Curtin residents have denounced the government's approval of a five-storey building near the suburb's central square, vowing to overturn the decision at the Civil and Administrative Tribunal.
The Curtin Residents Association, in its application for a review of the decision, said the "village-style atmosphere" and character of the area would be diminished by the building.
The building's original proposal, which called for six storeys and 50 apartments, was knocked back in 2017. The current proposal calls for 36 apartments.
"We don't yet have the information about how a building of five storeys will overshadow the square at important times," residents association president Chris Johnson said.
"It's too close to the edge of the 25-metre-wide courtyard at five storeys, and it's too big of a building."
The association's application said the south-western position of the 20.7 metre structure would cast too much shade over Curtin Square, preventing children from playing in the sun after school hours.
It also said the lack of provisions for a safe pedestrian environment would pose a significant risk, as the site's proposed heavy-vehicle circulation route is close to car parking and pedestrian areas.
"The conditions that were put on the proposal that's being accepted were quite vague. Parking is a crucial part of the development ... but they haven't mentioned design solutions for these issues," it said.
Parking was mentioned as an issue in the building's development application but the Transport Canberra and City Services directorate said it supported the proposal as long as a risk assessment was carried out.
The complex, the construction of which would see the 55-year-old Curtin shops demolished, has long been the subject of a major stoush between the community and the site's owner, the Haridemos family.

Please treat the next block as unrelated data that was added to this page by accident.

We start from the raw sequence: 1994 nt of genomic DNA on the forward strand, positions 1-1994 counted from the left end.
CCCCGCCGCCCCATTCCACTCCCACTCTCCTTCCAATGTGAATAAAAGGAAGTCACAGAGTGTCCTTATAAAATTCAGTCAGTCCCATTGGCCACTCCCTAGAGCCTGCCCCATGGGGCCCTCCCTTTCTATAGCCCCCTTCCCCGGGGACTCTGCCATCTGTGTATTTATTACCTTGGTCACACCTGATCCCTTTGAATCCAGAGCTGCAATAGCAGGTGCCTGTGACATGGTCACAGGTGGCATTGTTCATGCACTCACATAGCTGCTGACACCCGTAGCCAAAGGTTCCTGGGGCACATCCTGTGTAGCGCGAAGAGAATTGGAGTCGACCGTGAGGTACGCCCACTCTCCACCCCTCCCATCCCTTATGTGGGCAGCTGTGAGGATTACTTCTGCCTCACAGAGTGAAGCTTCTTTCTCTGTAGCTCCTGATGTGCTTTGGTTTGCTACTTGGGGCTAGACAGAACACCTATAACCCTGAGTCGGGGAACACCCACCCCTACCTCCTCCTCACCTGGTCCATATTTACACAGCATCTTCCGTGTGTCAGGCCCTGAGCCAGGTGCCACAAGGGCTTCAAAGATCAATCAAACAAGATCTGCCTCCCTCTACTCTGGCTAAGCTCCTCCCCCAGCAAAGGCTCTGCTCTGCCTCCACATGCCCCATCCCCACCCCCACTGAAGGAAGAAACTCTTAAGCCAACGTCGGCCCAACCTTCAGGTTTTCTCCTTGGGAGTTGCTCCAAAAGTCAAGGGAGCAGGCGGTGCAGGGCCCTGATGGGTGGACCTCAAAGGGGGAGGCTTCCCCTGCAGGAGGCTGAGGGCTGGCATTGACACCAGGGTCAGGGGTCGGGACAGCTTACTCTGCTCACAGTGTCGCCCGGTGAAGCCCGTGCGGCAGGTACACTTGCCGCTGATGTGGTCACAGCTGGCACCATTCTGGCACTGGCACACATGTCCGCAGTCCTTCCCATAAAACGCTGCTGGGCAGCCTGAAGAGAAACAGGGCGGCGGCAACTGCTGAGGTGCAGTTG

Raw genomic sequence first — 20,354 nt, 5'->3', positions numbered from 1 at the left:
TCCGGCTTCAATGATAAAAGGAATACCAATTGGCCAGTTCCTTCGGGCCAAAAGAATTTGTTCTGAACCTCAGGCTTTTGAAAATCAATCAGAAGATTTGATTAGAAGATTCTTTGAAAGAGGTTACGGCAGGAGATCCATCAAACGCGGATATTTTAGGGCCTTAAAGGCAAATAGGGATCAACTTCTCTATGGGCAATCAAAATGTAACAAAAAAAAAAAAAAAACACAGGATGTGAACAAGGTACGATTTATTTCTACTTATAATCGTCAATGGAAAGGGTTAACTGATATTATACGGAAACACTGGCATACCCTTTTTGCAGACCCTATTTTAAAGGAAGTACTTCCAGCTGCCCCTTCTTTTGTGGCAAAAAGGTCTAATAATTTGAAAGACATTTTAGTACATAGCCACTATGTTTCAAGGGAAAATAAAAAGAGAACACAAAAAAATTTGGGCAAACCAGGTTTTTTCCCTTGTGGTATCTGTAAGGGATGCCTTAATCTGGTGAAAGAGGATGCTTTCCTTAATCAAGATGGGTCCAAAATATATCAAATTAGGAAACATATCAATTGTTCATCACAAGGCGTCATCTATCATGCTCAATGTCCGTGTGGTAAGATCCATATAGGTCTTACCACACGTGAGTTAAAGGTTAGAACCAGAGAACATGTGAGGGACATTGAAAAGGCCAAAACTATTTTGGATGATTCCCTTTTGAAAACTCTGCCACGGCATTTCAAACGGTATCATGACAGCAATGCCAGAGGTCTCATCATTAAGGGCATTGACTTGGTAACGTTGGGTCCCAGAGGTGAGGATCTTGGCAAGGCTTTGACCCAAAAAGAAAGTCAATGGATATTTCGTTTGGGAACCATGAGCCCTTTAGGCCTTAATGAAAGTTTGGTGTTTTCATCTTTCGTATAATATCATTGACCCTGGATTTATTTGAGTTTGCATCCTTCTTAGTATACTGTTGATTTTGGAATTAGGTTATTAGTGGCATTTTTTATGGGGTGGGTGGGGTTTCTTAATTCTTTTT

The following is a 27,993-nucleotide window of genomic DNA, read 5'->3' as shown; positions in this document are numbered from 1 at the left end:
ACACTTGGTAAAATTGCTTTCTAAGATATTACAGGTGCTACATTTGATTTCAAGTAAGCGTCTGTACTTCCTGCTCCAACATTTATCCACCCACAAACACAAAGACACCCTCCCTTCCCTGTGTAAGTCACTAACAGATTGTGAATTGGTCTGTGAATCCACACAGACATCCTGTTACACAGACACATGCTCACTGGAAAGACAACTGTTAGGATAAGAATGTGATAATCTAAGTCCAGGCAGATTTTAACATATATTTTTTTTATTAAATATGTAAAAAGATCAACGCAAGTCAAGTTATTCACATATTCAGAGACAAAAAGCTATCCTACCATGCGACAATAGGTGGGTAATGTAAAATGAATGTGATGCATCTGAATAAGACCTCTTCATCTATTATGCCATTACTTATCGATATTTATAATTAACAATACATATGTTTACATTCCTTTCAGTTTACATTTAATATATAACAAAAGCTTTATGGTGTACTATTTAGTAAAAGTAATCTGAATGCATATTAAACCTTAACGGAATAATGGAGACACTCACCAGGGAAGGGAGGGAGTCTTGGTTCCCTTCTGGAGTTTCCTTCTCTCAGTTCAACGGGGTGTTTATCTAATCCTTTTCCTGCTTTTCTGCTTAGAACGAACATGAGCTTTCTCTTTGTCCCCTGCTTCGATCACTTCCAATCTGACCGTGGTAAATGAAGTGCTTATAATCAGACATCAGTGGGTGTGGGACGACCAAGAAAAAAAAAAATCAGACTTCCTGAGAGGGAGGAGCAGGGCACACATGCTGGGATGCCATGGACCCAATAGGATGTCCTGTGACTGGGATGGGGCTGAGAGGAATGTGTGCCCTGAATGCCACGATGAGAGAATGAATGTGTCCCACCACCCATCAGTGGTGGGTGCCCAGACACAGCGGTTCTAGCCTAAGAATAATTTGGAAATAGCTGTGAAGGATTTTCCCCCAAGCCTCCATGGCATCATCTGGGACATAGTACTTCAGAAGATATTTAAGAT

Its original development application proposed three basement car park levels, as opposed to two in the approved plan, and a 26-metre height.
The proposal was rejected by planning authorities in February 2017, but a second development application was submitted some 18 months later - well outside the requirement of 20 days.
An extension was granted to the Haridemos family, and the application was eventually approved in December 2018 despite huge controversy and the development of a master plan for Curtin shops.
The master plan was seen as a compromise between the site's owners and the community, with building heights being restricted to one storey around the square and up to five elsewhere.
The residents association said the building's development application should have only been approved once the master plan was legislated.
"The [Notice of Decision on Reconsideration] says the new master plan doesn't apply yet. But [the planning authority] applies some of the criteria, and then it fails to apply others, including about visual impact and character," Mr Johnson said.
"It's trying to have it both ways."
ACT Chief Planner Ben Ponton said the approved development proposal is consistent with the Curtin master plan, which protects access to sunlight in the town square.
"Waiting for the release of the Draft Variation would not have changed the outcome for the development application because it meets the master plans intent," he said.
"Furthermore, the planning and land authority was bound by statutory timeframes to make a decision on the revised development application and could not have waited for the Territory Plan variation to come into force."
The Curtin shops were fenced off and retailers turfed from the building by the Haridemos family in January last year after the initial development application was rejected.
Attempts were made to contact the Haridemos family via their spokesperson, Tania Parkes, but they did not respond.
"We would like to see this development resolved quickly so the traders in the square get back to normal business and maybe enhance it as soon as possible," Mr Johnson said.
"Having it fenced off has caused a lot of disruption."
Curtin residents and retailers were given an opportunity to make submissions to the reconsideration prior to a decision being made on December 7 last year.
The Curtin Residents Association is attending its first hearing at the Civil and Administrative Tribunal on February 11.